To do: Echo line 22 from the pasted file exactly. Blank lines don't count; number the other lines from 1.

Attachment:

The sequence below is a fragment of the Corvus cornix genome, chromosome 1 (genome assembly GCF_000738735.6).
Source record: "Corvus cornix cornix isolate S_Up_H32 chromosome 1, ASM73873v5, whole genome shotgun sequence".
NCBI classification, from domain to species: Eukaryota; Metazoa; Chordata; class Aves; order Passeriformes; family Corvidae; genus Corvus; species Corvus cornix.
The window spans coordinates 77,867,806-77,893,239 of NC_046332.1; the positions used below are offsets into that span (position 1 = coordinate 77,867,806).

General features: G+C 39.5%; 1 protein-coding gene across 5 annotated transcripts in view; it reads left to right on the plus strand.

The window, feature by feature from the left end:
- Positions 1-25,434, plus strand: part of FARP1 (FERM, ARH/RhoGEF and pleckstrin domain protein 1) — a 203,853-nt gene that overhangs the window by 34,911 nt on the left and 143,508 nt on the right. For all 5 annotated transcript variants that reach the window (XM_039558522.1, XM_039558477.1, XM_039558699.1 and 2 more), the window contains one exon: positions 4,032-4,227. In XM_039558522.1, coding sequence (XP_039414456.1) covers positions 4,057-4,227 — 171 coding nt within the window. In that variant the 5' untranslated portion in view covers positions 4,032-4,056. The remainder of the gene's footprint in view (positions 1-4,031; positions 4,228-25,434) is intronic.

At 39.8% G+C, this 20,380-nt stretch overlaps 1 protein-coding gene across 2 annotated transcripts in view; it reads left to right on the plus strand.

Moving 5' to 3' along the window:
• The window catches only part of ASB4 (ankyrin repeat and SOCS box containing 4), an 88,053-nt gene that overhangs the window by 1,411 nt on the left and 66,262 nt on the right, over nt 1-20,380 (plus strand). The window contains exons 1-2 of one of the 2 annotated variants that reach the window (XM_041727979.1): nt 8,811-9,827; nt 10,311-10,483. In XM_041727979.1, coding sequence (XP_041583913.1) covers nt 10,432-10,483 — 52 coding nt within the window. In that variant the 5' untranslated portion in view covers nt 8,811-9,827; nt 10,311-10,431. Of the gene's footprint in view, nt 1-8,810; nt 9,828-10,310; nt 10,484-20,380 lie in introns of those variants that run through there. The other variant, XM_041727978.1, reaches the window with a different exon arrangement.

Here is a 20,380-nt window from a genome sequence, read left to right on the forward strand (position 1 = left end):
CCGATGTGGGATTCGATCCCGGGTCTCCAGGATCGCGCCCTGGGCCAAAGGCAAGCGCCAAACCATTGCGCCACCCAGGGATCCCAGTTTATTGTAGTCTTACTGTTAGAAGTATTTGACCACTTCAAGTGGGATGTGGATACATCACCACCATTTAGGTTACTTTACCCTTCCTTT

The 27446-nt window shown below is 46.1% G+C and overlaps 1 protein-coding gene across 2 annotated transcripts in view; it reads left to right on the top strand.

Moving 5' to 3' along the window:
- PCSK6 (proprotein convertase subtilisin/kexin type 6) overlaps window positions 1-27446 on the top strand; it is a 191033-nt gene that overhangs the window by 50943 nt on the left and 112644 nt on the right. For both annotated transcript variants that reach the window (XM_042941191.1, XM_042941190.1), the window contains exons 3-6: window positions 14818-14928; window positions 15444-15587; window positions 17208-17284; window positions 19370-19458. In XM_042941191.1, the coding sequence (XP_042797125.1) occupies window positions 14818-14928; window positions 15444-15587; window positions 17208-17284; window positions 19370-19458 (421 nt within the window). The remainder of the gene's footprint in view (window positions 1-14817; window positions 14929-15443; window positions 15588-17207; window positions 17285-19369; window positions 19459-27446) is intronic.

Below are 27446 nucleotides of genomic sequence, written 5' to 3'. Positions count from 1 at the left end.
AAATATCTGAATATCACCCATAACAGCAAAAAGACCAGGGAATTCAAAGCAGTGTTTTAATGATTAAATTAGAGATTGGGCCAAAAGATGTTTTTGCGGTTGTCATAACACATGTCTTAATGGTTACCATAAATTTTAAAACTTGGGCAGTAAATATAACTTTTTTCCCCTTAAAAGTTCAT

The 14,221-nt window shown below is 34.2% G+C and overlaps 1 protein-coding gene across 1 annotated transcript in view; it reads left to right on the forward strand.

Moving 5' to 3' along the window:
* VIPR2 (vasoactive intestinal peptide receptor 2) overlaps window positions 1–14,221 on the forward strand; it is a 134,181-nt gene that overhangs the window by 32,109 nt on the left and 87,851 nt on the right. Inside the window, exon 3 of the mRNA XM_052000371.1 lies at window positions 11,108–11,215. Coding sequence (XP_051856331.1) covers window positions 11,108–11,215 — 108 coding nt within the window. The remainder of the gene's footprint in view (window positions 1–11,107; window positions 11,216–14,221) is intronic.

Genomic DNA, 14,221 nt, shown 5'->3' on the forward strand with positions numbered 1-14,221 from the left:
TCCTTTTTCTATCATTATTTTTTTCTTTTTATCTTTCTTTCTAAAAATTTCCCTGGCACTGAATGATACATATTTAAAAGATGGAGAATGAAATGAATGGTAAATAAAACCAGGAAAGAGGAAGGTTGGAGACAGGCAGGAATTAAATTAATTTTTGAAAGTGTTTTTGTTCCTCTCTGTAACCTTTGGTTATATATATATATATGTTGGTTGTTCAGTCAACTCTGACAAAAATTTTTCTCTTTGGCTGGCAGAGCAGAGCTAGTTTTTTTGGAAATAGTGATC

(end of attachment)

TCCTTTTTCTATCATTATTTTTTTCTTTTTATCTTTCTTTCTAAAAATTTCCCTGGCACTGAATGATACATATTTAAAAGATGGAGAATGAAATGAATGGTAAATAAAACCAGGAAAGAGGAAGGTTGGAGACAGGCAGGAATTAAATTAATTTTTGAAAGTGTTTTTGTTCCTCTCTGTAACCTTTGGTTATATATATATATATGTTGGTTGTTCAGTCAACTCTGACAAAAATTTTTCTCTTTGGCTGGCAGAGCAGAGCTAGTTTTTTTGGAAATAGTGATC